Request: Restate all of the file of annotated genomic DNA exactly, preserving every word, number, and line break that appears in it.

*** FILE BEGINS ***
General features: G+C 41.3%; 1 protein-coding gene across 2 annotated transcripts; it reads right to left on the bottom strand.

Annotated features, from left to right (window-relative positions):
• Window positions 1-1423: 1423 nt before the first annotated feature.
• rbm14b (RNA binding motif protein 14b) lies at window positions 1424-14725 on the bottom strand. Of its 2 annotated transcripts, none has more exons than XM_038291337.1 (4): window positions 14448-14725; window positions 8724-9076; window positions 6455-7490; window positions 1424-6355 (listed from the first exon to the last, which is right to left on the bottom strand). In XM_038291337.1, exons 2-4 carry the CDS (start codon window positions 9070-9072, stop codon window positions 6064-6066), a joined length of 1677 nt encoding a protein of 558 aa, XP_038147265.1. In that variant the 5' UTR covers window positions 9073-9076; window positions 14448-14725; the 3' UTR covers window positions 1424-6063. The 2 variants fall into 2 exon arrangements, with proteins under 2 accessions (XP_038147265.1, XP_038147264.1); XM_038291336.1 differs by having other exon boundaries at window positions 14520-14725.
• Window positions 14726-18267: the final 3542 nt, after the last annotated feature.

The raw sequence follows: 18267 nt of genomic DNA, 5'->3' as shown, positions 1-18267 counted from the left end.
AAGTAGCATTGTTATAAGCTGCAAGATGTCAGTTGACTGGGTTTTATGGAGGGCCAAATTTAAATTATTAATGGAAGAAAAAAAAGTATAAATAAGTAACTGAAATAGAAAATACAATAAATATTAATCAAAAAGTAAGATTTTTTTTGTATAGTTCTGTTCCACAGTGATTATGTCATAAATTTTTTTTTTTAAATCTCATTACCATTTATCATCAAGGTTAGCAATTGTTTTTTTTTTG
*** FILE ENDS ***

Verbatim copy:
General features: G+C 41.3%; 1 protein-coding gene across 2 annotated transcripts; it reads right to left on the bottom strand.

Annotated features, from left to right (window-relative positions):
• Window positions 1-1423: 1423 nt before the first annotated feature.
• rbm14b (RNA binding motif protein 14b) lies at window positions 1424-14725 on the bottom strand. Of its 2 annotated transcripts, none has more exons than XM_038291337.1 (4): window positions 14448-14725; window positions 8724-9076; window positions 6455-7490; window positions 1424-6355 (listed from the first exon to the last, which is right to left on the bottom strand). In XM_038291337.1, exons 2-4 carry the CDS (start codon window positions 9070-9072, stop codon window positions 6064-6066), a joined length of 1677 nt encoding a protein of 558 aa, XP_038147265.1. In that variant the 5' UTR covers window positions 9073-9076; window positions 14448-14725; the 3' UTR covers window positions 1424-6063. The 2 variants fall into 2 exon arrangements, with proteins under 2 accessions (XP_038147265.1, XP_038147264.1); XM_038291336.1 differs by having other exon boundaries at window positions 14520-14725.
• Window positions 14726-18267: the final 3542 nt, after the last annotated feature.

The raw sequence follows: 18267 nt of genomic DNA, 5'->3' as shown, positions 1-18267 counted from the left end.
AAGTAGCATTGTTATAAGCTGCAAGATGTCAGTTGACTGGGTTTTATGGAGGGCCAAATTTAAATTATTAATGGAAGAAAAAAAAGTATAAATAAGTAACTGAAATAGAAAATACAATAAATATTAATCAAAAAGTAAGATTTTTTTTGTATAGTTCTGTTCCACAGTGATTATGTCATAAATTTTTTTTTTTAAATCTCATTACCATTTATCATCAAGGTTAGCAATTGTTTTTTTTTTG